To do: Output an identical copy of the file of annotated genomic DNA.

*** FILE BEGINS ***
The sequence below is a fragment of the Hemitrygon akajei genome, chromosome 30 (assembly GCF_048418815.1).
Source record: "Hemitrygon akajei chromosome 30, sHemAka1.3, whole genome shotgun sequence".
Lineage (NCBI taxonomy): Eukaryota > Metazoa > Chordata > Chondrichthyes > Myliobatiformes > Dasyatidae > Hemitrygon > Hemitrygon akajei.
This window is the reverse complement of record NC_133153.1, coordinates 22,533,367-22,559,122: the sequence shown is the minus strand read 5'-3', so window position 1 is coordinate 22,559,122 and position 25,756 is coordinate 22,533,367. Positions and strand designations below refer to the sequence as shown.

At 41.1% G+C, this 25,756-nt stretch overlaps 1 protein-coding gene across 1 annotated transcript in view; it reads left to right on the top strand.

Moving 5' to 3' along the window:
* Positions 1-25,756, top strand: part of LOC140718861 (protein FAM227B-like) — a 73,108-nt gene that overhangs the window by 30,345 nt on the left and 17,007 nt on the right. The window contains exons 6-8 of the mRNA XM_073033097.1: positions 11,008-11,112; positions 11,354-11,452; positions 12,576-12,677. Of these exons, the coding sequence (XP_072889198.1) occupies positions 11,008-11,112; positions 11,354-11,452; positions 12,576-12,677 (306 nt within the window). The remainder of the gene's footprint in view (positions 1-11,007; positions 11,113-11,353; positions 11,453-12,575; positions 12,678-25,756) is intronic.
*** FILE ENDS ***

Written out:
The sequence below is a fragment of the Hemitrygon akajei genome, chromosome 30 (assembly GCF_048418815.1).
Source record: "Hemitrygon akajei chromosome 30, sHemAka1.3, whole genome shotgun sequence".
Lineage (NCBI taxonomy): Eukaryota > Metazoa > Chordata > Chondrichthyes > Myliobatiformes > Dasyatidae > Hemitrygon > Hemitrygon akajei.
This window is the reverse complement of record NC_133153.1, coordinates 22,533,367-22,559,122: the sequence shown is the minus strand read 5'-3', so window position 1 is coordinate 22,559,122 and position 25,756 is coordinate 22,533,367. Positions and strand designations below refer to the sequence as shown.

At 41.1% G+C, this 25,756-nt stretch overlaps 1 protein-coding gene across 1 annotated transcript in view; it reads left to right on the top strand.

Moving 5' to 3' along the window:
* Positions 1-25,756, top strand: part of LOC140718861 (protein FAM227B-like) — a 73,108-nt gene that overhangs the window by 30,345 nt on the left and 17,007 nt on the right. The window contains exons 6-8 of the mRNA XM_073033097.1: positions 11,008-11,112; positions 11,354-11,452; positions 12,576-12,677. Of these exons, the coding sequence (XP_072889198.1) occupies positions 11,008-11,112; positions 11,354-11,452; positions 12,576-12,677 (306 nt within the window). The remainder of the gene's footprint in view (positions 1-11,007; positions 11,113-11,353; positions 11,453-12,575; positions 12,678-25,756) is intronic.